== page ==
How To Speak The Language Of Love
Is your 'love tank' running on empty? Research reveals that your 'love language' is the key to refueling it.
By Mark Travers, Ph.D. | Februrary 12, 2024
Many people come to therapy when they feel their partner doesn't recognize their needs in a relationship. They may say things like:
- "Even though we talk a lot, there are times when I wish my partner could express their feelings for me a bit more."
- "We're in sync most of the time, but there are moments where I would appreciate it if they could just step in and help without asking."
- "I think my partner could be more fully present with me sometimes. Not just physically there, but mentally too."
The ways in which we express our love and wish for love to be shown to us is what is known as "love languages." Comprised of various needs, each love language must be fulfilled for satisfaction and security in a relationship.
The importance of self-reflection in identifying one's own love language cannot be overstated. A partner's efforts to express love may fall short if they are unaware of the specific gestures that resonate most with their loved one. Consequently, psychological research provides tools for uncovering our own love languages, enhancing understanding in relationships.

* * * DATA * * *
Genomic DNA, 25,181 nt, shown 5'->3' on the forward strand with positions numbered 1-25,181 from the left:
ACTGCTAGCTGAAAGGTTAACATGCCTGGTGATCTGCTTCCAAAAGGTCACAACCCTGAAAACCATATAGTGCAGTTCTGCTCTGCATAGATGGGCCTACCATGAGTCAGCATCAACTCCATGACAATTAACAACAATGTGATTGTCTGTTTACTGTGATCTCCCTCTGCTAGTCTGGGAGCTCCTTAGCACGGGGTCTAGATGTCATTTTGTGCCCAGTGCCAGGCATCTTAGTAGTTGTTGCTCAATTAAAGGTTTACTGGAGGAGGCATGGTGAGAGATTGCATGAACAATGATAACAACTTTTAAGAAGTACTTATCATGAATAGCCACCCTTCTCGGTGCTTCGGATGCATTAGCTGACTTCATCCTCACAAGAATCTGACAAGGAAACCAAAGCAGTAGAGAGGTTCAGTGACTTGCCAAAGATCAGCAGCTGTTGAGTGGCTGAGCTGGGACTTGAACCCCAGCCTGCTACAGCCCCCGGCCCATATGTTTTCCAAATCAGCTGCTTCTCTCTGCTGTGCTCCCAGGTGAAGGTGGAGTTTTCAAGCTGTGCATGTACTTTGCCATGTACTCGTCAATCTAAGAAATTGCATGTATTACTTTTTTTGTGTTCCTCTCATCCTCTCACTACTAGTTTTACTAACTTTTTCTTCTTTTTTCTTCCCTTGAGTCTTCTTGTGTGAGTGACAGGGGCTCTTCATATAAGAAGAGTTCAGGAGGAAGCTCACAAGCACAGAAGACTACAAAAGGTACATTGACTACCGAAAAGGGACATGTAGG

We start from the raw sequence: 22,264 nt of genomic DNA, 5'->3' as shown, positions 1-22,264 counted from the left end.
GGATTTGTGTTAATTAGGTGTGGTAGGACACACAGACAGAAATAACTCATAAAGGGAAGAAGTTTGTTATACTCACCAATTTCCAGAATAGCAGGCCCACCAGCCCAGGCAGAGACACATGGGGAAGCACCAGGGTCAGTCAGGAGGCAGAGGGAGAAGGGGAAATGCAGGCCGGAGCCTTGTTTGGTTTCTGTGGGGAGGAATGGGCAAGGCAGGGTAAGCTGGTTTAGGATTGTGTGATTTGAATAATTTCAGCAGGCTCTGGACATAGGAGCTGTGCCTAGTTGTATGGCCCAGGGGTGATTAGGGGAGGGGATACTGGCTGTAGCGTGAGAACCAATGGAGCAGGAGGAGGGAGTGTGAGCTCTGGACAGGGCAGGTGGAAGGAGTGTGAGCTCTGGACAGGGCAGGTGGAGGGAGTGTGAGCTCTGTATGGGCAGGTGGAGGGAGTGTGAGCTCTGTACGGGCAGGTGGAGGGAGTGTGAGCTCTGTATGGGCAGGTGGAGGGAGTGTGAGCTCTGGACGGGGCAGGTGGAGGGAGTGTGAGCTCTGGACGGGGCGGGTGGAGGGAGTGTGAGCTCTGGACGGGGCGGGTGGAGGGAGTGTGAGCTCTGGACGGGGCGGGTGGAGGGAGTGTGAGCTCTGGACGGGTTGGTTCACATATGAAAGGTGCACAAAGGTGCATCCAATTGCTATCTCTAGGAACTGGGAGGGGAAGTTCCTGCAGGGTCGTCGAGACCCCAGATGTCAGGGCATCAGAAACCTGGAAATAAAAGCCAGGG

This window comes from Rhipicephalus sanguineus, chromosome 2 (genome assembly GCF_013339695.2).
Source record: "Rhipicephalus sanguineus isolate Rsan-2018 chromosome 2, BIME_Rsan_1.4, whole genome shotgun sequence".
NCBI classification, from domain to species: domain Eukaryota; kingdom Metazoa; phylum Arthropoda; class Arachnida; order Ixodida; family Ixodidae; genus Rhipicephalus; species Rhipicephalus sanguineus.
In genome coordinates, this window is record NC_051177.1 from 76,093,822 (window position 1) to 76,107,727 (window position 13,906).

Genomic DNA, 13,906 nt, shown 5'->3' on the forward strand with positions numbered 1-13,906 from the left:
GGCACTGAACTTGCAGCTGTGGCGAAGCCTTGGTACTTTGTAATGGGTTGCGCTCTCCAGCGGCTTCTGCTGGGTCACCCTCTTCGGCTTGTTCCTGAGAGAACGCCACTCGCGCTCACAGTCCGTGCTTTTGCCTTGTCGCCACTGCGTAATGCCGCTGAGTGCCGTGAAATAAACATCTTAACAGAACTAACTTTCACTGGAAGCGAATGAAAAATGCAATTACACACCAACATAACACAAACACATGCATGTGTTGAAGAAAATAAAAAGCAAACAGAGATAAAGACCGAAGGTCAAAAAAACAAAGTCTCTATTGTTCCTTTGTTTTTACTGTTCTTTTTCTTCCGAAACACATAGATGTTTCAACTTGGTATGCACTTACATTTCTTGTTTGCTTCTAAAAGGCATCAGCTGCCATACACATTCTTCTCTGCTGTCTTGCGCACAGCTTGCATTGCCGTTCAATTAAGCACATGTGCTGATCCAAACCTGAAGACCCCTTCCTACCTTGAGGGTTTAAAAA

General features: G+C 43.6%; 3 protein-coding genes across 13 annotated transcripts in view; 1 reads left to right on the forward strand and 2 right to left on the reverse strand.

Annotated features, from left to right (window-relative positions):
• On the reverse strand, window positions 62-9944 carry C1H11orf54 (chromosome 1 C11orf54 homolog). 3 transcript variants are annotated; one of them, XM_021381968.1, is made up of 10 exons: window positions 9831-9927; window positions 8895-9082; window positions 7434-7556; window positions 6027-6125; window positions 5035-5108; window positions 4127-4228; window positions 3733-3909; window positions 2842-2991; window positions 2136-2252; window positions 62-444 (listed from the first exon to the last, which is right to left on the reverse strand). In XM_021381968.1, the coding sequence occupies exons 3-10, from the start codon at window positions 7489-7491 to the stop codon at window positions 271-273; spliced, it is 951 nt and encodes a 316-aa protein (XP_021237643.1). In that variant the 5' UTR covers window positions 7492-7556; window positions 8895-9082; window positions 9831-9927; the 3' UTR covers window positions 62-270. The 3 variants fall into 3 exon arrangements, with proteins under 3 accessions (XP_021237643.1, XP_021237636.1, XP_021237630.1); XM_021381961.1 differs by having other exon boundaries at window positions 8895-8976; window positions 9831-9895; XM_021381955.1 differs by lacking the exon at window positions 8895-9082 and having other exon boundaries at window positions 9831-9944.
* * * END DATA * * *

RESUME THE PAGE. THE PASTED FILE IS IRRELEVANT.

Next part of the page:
What Are The Five "Love Languages?"
When a partner pays attention to the ways in which you prefer to be treated, it can feel like a silent but powerful affirmation of love and care. These gestures feel particularly special when they're enacted with consideration of what you care for and need in the moment—which exemplifies the importance of understanding your own love language.
A study published in PLOS ONE highlights this, outlining that greater relationship and sexual satisfaction can be enjoyed when partners pay attention to one another's love languages. In essence, when partners stay considerate of the ways in which they both love to be loved, relationships flourish. But for your partner to be considerate of these needs and desires, they need to be identified first.
When describing love languages, Gary Chapman, author of the bestselling book "The 5 Love Languages," referred to people as having a "love tank." In romantic relationships, both partners' tanks are filled when love is shown to the other in the way that they desire, which is according to their distinct love language:
- Words of Affirmation. Individuals with this love language appreciate kind words, encouragement and expressions of love and affirmation. Their love tank is filled when their partner communicates affection and appreciation through spoken or written words.
- Physical Touch. Individuals with this love language feel loved through physical touch, such as hugs, kisses, cuddling or other forms of affection. Physical contact and intimacy are key elements in making them feel secure and connected in their relationship.
- Quality Time. Those with this love language cherish quality time spent with their partner. They feel loved when they engage in meaningful conversations, shared activities and spend uninterrupted time together, feeling loved and fulfilled by genuine presence.